The median age in the city was 46.4 years. 21.4% of residents were under the age of 18; 6.9% were between the ages of 18 and 24; 20.4% were from 25 to 44; 26.7% were from 45 to 64; and 24.7% were 65 years of age or older. The gender makeup of the city was 46.8% male and 53.2% female.
As of the census of 2000, there were 3,621 people, 1,535 households, and 925 families residing in the city. The population density was 1,137.0 people per square mile (439.6/km²). There were 1,666 housing units at an average density of 523.1 per square mile (202.3/km²). The racial makeup of the city was 96.85% White, 0.17% African American, 0.06% Native American, 0.33% Asian, 0.19% Pacific Islander, 1.60% from other races, and 0.80% from two or more races. Hispanic or Latino of any race were 4.14% of the population.
There were 1,535 households out of which 27.6% had children under the age of 18 living with them, 49.8% were married couples living together, 7.9% had a female householder with no husband present, and 39.7% were non-families. 36.3% of all households were made up of individuals and 20.7% had someone living alone who was 65 years of age or older. The average household size was 2.23 and the average family size was 2.92.
In the city, the population was spread out with 23.1% under the age of 18, 6.5% from 18 to 24, 21.9% from 25 to 44, 22.7% from 45 to 64, and 25.8% who were 65 years of age or older. The median age was 44 years. For every 100 females there were 84.3 males. For every 100 females age 18 and over, there were 78.4 males.
The median income for a household in the city was $34,940, and the median income for a family was $42,377. Males had a median income of $29,359 versus $20,168 for females. The per capita income for the city was $18,037. About 4.3% of families and 8.0% of the population were below the poverty line, including 9.1% of those under age 18 and 10.1% of those age 65 or over.
- Donald Deskey, an important industrial and interior designer, was born in Blue Earth on Nov. 23, 1896. He graduated from Blue Earth High School in 1912 and returned only for his 50th class reunion.
- Geri Evans, Minnesota state legislator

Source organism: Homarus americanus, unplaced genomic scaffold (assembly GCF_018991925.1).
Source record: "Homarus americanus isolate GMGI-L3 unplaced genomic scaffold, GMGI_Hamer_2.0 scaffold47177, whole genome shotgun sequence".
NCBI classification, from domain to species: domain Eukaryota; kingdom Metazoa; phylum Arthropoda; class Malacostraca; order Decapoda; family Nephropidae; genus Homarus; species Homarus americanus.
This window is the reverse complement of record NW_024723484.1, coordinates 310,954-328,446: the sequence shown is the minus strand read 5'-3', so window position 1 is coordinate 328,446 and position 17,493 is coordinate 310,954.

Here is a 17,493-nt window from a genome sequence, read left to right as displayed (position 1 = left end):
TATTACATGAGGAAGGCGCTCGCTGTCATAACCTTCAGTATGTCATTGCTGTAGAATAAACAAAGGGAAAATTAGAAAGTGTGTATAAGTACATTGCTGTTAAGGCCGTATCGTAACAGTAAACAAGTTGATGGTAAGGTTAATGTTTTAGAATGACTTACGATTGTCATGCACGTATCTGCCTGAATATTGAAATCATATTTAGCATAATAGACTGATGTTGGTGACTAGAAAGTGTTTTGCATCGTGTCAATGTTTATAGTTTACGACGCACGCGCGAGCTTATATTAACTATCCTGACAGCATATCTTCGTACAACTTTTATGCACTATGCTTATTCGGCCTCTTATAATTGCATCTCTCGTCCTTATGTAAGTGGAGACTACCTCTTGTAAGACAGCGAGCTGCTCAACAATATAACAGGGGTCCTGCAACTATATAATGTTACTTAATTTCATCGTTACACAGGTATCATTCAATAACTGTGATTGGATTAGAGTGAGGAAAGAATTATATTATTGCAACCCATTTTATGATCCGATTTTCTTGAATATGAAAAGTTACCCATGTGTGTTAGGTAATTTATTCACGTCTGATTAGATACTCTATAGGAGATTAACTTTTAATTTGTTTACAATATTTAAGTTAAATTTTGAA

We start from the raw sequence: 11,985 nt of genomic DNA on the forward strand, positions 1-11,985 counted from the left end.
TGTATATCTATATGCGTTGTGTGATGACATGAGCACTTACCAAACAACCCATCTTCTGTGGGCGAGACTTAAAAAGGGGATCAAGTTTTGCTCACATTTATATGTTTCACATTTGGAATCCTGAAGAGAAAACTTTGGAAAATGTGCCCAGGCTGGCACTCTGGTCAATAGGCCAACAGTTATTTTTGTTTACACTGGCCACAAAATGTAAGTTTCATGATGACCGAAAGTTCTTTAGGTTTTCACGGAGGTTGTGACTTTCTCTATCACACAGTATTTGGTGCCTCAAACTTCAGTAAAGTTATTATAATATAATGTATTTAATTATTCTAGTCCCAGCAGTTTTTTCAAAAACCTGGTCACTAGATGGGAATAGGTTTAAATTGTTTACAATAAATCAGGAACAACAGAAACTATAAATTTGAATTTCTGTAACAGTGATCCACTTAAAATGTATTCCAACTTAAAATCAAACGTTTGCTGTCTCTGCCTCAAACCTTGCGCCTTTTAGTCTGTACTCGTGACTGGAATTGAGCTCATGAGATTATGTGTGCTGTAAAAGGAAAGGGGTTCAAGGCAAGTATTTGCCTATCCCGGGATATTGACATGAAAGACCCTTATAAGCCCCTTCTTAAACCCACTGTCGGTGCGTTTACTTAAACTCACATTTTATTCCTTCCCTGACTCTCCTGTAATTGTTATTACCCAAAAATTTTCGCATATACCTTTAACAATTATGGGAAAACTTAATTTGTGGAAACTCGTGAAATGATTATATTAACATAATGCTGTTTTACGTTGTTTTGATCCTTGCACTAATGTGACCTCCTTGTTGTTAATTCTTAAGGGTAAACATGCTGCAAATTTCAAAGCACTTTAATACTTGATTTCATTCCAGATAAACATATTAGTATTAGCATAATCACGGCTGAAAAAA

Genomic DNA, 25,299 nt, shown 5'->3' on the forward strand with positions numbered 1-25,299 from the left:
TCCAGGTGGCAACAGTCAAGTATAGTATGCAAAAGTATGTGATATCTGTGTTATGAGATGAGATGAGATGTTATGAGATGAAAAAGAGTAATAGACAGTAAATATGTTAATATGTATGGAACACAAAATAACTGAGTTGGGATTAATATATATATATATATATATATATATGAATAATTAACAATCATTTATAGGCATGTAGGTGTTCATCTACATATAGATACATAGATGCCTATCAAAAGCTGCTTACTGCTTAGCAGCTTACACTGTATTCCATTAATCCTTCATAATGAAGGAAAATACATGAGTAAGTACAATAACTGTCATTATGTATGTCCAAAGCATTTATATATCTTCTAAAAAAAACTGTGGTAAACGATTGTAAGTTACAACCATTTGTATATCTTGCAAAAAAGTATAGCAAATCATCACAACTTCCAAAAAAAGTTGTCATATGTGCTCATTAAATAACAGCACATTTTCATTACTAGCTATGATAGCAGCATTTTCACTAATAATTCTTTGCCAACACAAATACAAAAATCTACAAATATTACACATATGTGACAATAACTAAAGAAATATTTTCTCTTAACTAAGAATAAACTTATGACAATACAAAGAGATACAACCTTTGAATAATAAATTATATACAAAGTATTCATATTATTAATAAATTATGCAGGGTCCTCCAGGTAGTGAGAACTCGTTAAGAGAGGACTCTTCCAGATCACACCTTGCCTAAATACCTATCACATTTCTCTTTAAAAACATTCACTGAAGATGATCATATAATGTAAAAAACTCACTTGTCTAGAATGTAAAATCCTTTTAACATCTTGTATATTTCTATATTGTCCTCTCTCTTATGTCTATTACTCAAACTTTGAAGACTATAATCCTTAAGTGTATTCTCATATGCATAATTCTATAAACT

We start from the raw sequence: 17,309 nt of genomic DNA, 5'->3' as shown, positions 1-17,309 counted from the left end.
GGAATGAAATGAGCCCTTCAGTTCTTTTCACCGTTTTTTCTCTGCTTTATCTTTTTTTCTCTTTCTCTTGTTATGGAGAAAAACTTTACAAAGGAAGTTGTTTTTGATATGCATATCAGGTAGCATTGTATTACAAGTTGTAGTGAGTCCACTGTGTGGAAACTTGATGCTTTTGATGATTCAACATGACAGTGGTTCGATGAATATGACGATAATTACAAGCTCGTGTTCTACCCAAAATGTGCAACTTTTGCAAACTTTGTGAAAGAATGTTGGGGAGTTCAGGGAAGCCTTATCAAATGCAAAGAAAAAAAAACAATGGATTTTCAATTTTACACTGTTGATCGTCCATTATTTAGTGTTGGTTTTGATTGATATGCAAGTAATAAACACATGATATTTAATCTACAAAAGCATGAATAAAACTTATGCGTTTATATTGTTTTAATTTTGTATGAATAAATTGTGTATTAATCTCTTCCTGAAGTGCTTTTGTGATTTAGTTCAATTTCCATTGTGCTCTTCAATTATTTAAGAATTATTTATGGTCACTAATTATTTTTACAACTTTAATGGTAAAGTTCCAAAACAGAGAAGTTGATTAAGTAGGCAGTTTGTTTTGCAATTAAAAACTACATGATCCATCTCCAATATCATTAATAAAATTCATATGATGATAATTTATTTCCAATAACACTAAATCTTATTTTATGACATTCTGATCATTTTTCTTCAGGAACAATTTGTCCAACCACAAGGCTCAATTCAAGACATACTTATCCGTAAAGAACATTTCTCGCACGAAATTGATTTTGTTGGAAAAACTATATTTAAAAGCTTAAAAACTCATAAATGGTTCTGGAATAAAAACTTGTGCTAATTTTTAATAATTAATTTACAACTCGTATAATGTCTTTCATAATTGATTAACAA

- Pat Piper, Minnesota state legislator
- Georgette Valle, Washington state legislator
- William Zakariasen, long time music critic for the New York Daily News
In popular culture
The Minnesota-based alt-country band The Jayhawks titled their second album Blue Earth (1989). The opening lines of the album’s second track, “She’s Not Alone Anymore,” make direct reference to the town: “Hitchhiked back from Blue Earth / She’s not alone anymore.”
In her memoir, The Daughter of the Queen of Sheba (Penguin, 1998), Jacki Lyden mentions how she was captivated by the town’s name: “I thought we could stay like this forever…reading the boxcars emblazoned with the words Soo Line and Blue Earth Minnesota. Blue Earth Minnesota. I’d never heard of anyplace so beautiful.”
- "US Gazetteer files 2010". United States Census Bureau. Archived from the original on 2012-01-24. Retrieved 2012-11-13.
- "American FactFinder". United States Census Bureau. Retrieved 2012-11-13.
- "Population and Housing Unit Estimates". Retrieved June 9, 2017.
- "US Board on Geographic Names". United States Geological Survey. 2007-10-25. Retrieved 2008-01-31.
- "2010 Census Redistricting Data (Public Law 94-171) Summary File". American FactFinder. United States Census Bureau. Archived from the original on 21 July 2011. Retrieved 27 April 2011.
- "Find a County". National Association of Counties. Archived from the original on 2011-05-31. Retrieved 2011-06-07.
- Upham, Warren (1920). Minnesota Geographic Names: Their Origin and Historic Significance. Minnesota Historical Society. p. 184.
- Chicago and North Western Railway Company (1908). A History of the Origin of the Place Names Connected with the Chicago & North Western and Chicago, St. Paul, Minneapolis & Omaha Railways. p. 45.
- Blue Earth City Website Archived April 26, 2006, at the Wayback Machine.
- "Faribault County". Jim Forte Postal History. Retrieved 29 May 2015.
- Fairmont Sentinel | Fairmont Sentinel Archived July 9, 2007, at the Wayback Machine.
- Faribault County Courthouse History,
- Presbyterian Church Archived July 8, 2011, at the Wayback Machine.,
- United States Census Bureau. "Census of Population and Housing". Archived from the original on May 12, 2015. Retrieved September 12, 2013.
- "Annual Estimates of the Resident Population: April 1, 2010 to July 1, 2012". Retrieved September 12, 2013.